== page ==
Pre-hack Adjustments:   I lowered the bust fullness 1" (on both the side front and center front pieces) and added 5/8" at bust level near the armhole.  This is similar to an upper broad back adjustment.   I did not do a traditional FBA.  


I made a 1" full bicep adjustment and added 2 inches to the length.  



Hacks:  To save the coat, I removed the flounce and took off 1.5 inches from the bottom.  I asked for ideas on Instagram and many suggested adding a waist seam.  This would have been my plan if shortening at the hem didn't work.

I also removed about an 1.5 inches from each side seam.  Talk about too big!  While the coat is more fitted now, wearing something heavy underneath is no longer an option.  No big deal.  I can wear this with a light sweater between the fall and winter seasons.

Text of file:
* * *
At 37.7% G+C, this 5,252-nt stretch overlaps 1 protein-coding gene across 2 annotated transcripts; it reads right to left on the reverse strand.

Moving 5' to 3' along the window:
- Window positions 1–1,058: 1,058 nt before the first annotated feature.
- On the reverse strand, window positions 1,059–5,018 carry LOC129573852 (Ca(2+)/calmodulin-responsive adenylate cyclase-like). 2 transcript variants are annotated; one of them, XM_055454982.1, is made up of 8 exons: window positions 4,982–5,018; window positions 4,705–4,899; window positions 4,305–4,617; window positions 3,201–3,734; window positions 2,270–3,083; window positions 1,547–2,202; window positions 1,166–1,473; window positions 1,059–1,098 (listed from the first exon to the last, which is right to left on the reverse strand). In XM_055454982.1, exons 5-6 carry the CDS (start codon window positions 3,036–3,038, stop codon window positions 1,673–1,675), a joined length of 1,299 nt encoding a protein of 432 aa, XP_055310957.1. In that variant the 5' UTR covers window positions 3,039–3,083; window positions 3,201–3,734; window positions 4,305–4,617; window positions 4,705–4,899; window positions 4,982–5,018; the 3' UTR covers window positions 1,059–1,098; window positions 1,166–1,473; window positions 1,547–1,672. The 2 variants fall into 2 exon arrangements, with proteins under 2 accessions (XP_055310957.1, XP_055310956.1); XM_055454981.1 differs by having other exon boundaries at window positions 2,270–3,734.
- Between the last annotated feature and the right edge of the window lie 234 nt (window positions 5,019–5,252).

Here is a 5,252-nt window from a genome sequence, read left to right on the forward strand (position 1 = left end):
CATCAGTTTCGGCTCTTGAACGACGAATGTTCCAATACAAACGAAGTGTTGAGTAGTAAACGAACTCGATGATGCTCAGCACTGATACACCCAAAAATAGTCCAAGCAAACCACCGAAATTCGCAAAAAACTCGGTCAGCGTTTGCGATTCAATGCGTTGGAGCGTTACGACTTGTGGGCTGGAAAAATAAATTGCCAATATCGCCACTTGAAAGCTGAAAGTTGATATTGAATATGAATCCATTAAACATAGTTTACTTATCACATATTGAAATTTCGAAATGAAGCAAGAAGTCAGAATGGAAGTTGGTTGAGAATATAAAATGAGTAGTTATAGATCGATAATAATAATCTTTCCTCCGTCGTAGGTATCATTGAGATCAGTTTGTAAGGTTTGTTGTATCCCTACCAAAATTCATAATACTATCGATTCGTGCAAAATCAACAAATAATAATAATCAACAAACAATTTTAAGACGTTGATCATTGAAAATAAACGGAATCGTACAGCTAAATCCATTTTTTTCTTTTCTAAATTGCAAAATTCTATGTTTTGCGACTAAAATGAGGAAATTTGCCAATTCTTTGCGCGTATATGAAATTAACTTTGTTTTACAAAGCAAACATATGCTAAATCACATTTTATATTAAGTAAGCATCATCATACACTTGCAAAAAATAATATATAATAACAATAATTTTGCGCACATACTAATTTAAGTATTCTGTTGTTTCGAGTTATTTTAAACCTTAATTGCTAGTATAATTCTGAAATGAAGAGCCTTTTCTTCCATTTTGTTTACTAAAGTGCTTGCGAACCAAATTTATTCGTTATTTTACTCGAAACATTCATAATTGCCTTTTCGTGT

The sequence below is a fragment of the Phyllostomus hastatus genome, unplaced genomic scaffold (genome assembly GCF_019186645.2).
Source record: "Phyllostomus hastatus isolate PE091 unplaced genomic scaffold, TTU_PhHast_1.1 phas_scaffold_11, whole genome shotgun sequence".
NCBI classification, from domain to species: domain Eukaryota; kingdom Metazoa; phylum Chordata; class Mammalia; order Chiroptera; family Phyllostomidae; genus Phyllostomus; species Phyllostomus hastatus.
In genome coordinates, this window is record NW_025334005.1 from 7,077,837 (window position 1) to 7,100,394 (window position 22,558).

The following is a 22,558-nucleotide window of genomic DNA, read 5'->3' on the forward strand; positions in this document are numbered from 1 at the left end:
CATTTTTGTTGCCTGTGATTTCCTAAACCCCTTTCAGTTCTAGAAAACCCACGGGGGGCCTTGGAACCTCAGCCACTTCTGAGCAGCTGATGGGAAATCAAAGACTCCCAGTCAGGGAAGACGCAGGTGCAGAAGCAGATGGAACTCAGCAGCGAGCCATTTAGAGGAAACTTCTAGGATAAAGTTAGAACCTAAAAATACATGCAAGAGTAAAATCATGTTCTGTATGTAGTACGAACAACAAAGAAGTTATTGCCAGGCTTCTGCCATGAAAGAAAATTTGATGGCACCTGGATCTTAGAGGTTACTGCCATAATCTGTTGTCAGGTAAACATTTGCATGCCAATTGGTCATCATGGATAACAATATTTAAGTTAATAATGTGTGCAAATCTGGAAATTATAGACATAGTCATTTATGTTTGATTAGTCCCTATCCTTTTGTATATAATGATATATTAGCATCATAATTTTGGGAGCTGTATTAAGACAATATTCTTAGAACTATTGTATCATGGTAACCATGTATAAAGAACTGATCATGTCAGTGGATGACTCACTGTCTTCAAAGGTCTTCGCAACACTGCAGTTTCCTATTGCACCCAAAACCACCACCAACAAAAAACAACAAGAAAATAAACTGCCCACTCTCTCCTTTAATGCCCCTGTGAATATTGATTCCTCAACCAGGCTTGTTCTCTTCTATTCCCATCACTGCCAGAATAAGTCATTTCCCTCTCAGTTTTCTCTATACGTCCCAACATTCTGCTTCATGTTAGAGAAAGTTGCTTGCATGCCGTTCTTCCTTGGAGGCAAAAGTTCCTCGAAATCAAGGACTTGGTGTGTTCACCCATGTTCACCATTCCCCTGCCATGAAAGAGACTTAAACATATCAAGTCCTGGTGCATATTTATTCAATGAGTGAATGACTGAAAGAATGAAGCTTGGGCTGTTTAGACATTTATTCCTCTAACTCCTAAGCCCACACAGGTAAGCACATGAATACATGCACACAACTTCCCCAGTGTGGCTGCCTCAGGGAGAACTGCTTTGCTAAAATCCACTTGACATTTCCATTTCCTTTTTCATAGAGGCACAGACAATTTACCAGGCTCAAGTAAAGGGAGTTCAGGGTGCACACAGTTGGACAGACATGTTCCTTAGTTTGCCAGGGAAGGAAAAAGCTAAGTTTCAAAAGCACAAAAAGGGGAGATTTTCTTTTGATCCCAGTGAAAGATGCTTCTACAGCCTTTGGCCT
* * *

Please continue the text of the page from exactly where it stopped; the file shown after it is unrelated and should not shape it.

In these pictures, I'm using the trimmed width to make the same adjustment on the lining.  I trimmed away the extra and then marked the seam line from that edge.

Originally I added side seam pockets, but the position of the pockets exacerbated the fullness above the flounce.  So the pockets had to go. 


I had to make a few more minor adjustments as I sewed.  Trim here...snip there...and there...and there.  Unpick all of that and start over.


This was a regular scene in my sewing room.

***

The facing is attached and the sleeve cuffs are done.  All that's left is buttonholes and buttons. 

Whew!  This is definitely an EPIC coat - but not in the way I originally imagined.  I thought the tailoring would consume a lot of time.  Using KDK's method for sew-in interfacing took very little time.  It was the repeated stitching and unstitching that increased the time.  Hopefully I will be done in the next couple of days!

Until next time, peace!

 

15 June 2016

Knipmode 06-2016-20 (skirt): complete